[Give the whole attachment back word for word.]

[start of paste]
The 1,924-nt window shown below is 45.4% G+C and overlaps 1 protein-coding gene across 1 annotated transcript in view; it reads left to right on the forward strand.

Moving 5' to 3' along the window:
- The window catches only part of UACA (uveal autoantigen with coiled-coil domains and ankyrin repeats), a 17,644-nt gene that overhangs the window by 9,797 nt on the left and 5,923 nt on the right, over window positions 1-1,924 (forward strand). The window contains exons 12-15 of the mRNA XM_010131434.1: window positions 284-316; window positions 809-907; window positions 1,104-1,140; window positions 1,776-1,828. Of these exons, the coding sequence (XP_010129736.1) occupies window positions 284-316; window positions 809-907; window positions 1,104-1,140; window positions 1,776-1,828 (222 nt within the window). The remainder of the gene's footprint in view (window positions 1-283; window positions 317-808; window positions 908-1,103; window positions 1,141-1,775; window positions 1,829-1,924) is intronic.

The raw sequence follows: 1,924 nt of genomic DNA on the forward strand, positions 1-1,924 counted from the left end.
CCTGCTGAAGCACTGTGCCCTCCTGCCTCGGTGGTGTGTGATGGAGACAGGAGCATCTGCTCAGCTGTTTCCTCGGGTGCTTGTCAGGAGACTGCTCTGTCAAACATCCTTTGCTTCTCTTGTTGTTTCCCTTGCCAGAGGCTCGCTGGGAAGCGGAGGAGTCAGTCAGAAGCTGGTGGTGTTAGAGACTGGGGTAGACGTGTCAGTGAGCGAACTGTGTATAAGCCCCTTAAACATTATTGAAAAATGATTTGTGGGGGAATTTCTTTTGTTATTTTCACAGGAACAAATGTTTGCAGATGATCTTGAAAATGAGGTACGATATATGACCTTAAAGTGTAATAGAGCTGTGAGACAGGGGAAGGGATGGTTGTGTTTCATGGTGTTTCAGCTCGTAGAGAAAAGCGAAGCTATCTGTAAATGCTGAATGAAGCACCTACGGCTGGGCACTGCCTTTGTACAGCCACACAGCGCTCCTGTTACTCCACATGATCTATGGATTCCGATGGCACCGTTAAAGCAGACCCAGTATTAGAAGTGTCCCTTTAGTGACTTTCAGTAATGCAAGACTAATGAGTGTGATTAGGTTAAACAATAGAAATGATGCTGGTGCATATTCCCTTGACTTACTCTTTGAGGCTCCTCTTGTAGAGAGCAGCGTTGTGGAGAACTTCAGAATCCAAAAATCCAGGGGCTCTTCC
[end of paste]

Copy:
The 1,924-nt window shown below is 45.4% G+C and overlaps 1 protein-coding gene across 1 annotated transcript in view; it reads left to right on the forward strand.

Moving 5' to 3' along the window:
- The window catches only part of UACA (uveal autoantigen with coiled-coil domains and ankyrin repeats), a 17,644-nt gene that overhangs the window by 9,797 nt on the left and 5,923 nt on the right, over window positions 1-1,924 (forward strand). The window contains exons 12-15 of the mRNA XM_010131434.1: window positions 284-316; window positions 809-907; window positions 1,104-1,140; window positions 1,776-1,828. Of these exons, the coding sequence (XP_010129736.1) occupies window positions 284-316; window positions 809-907; window positions 1,104-1,140; window positions 1,776-1,828 (222 nt within the window). The remainder of the gene's footprint in view (window positions 1-283; window positions 317-808; window positions 908-1,103; window positions 1,141-1,775; window positions 1,829-1,924) is intronic.

The raw sequence follows: 1,924 nt of genomic DNA on the forward strand, positions 1-1,924 counted from the left end.
CCTGCTGAAGCACTGTGCCCTCCTGCCTCGGTGGTGTGTGATGGAGACAGGAGCATCTGCTCAGCTGTTTCCTCGGGTGCTTGTCAGGAGACTGCTCTGTCAAACATCCTTTGCTTCTCTTGTTGTTTCCCTTGCCAGAGGCTCGCTGGGAAGCGGAGGAGTCAGTCAGAAGCTGGTGGTGTTAGAGACTGGGGTAGACGTGTCAGTGAGCGAACTGTGTATAAGCCCCTTAAACATTATTGAAAAATGATTTGTGGGGGAATTTCTTTTGTTATTTTCACAGGAACAAATGTTTGCAGATGATCTTGAAAATGAGGTACGATATATGACCTTAAAGTGTAATAGAGCTGTGAGACAGGGGAAGGGATGGTTGTGTTTCATGGTGTTTCAGCTCGTAGAGAAAAGCGAAGCTATCTGTAAATGCTGAATGAAGCACCTACGGCTGGGCACTGCCTTTGTACAGCCACACAGCGCTCCTGTTACTCCACATGATCTATGGATTCCGATGGCACCGTTAAAGCAGACCCAGTATTAGAAGTGTCCCTTTAGTGACTTTCAGTAATGCAAGACTAATGAGTGTGATTAGGTTAAACAATAGAAATGATGCTGGTGCATATTCCCTTGACTTACTCTTTGAGGCTCCTCTTGTAGAGAGCAGCGTTGTGGAGAACTTCAGAATCCAAAAATCCAGGGGCTCTTCC